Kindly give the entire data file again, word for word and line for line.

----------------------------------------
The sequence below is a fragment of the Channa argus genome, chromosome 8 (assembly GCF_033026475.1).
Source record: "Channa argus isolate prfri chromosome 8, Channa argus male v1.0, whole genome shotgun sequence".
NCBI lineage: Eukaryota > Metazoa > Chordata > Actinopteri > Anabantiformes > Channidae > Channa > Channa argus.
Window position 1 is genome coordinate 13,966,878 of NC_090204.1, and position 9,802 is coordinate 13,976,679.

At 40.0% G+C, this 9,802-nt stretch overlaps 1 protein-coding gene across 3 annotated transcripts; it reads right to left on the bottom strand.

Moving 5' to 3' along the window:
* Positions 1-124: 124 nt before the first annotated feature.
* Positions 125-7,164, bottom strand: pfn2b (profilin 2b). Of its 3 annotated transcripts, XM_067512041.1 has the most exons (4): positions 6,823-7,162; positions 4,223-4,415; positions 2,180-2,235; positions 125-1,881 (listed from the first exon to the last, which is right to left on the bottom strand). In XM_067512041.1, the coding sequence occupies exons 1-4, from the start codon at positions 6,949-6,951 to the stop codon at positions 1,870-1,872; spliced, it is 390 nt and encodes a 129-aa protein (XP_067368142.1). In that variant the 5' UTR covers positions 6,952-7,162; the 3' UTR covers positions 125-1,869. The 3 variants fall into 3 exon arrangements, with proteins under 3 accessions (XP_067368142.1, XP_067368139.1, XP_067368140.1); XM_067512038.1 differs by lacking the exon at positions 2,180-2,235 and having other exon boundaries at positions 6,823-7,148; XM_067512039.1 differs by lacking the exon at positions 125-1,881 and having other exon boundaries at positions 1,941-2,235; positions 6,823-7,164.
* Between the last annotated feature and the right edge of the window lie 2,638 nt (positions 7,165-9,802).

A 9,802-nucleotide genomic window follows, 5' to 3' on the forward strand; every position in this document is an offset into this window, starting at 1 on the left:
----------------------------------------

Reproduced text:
The sequence below is a fragment of the Channa argus genome, chromosome 8 (assembly GCF_033026475.1).
Source record: "Channa argus isolate prfri chromosome 8, Channa argus male v1.0, whole genome shotgun sequence".
NCBI lineage: Eukaryota > Metazoa > Chordata > Actinopteri > Anabantiformes > Channidae > Channa > Channa argus.
Window position 1 is genome coordinate 13,966,878 of NC_090204.1, and position 9,802 is coordinate 13,976,679.

At 40.0% G+C, this 9,802-nt stretch overlaps 1 protein-coding gene across 3 annotated transcripts; it reads right to left on the bottom strand.

Moving 5' to 3' along the window:
* Positions 1-124: 124 nt before the first annotated feature.
* Positions 125-7,164, bottom strand: pfn2b (profilin 2b). Of its 3 annotated transcripts, XM_067512041.1 has the most exons (4): positions 6,823-7,162; positions 4,223-4,415; positions 2,180-2,235; positions 125-1,881 (listed from the first exon to the last, which is right to left on the bottom strand). In XM_067512041.1, the coding sequence occupies exons 1-4, from the start codon at positions 6,949-6,951 to the stop codon at positions 1,870-1,872; spliced, it is 390 nt and encodes a 129-aa protein (XP_067368142.1). In that variant the 5' UTR covers positions 6,952-7,162; the 3' UTR covers positions 125-1,869. The 3 variants fall into 3 exon arrangements, with proteins under 3 accessions (XP_067368142.1, XP_067368139.1, XP_067368140.1); XM_067512038.1 differs by lacking the exon at positions 2,180-2,235 and having other exon boundaries at positions 6,823-7,148; XM_067512039.1 differs by lacking the exon at positions 125-1,881 and having other exon boundaries at positions 1,941-2,235; positions 6,823-7,164.
* Between the last annotated feature and the right edge of the window lie 2,638 nt (positions 7,165-9,802).

A 9,802-nucleotide genomic window follows, 5' to 3' on the forward strand; every position in this document is an offset into this window, starting at 1 on the left: